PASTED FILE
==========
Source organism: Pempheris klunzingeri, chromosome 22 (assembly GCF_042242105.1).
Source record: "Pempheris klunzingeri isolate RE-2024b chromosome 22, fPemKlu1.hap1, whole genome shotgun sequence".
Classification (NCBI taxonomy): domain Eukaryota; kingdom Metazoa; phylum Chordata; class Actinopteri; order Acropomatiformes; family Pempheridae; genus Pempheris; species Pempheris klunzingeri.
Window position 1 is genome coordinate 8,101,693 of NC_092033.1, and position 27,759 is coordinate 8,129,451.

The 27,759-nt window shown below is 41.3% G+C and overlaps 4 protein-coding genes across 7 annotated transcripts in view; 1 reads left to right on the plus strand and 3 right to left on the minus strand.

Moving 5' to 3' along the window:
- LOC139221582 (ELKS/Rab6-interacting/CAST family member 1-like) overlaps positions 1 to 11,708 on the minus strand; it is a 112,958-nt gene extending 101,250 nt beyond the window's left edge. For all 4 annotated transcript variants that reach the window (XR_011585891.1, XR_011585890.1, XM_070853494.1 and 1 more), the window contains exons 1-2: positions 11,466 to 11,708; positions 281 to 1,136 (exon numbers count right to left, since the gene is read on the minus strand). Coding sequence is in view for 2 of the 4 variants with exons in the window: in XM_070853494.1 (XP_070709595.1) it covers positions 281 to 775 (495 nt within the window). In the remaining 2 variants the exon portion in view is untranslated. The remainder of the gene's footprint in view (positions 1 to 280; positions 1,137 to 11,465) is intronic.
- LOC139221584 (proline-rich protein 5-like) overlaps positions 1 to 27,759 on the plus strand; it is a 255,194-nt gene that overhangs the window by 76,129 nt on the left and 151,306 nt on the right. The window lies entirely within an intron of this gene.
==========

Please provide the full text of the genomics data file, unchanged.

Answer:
Source organism: Pempheris klunzingeri, chromosome 22 (assembly GCF_042242105.1).
Source record: "Pempheris klunzingeri isolate RE-2024b chromosome 22, fPemKlu1.hap1, whole genome shotgun sequence".
Classification (NCBI taxonomy): domain Eukaryota; kingdom Metazoa; phylum Chordata; class Actinopteri; order Acropomatiformes; family Pempheridae; genus Pempheris; species Pempheris klunzingeri.
Window position 1 is genome coordinate 8,101,693 of NC_092033.1, and position 27,759 is coordinate 8,129,451.

The 27,759-nt window shown below is 41.3% G+C and overlaps 4 protein-coding genes across 7 annotated transcripts in view; 1 reads left to right on the plus strand and 3 right to left on the minus strand.

Moving 5' to 3' along the window:
- LOC139221582 (ELKS/Rab6-interacting/CAST family member 1-like) overlaps positions 1 to 11,708 on the minus strand; it is a 112,958-nt gene extending 101,250 nt beyond the window's left edge. For all 4 annotated transcript variants that reach the window (XR_011585891.1, XR_011585890.1, XM_070853494.1 and 1 more), the window contains exons 1-2: positions 11,466 to 11,708; positions 281 to 1,136 (exon numbers count right to left, since the gene is read on the minus strand). Coding sequence is in view for 2 of the 4 variants with exons in the window: in XM_070853494.1 (XP_070709595.1) it covers positions 281 to 775 (495 nt within the window). In the remaining 2 variants the exon portion in view is untranslated. The remainder of the gene's footprint in view (positions 1 to 280; positions 1,137 to 11,465) is intronic.
- LOC139221584 (proline-rich protein 5-like) overlaps positions 1 to 27,759 on the plus strand; it is a 255,194-nt gene that overhangs the window by 76,129 nt on the left and 151,306 nt on the right. The window lies entirely within an intron of this gene.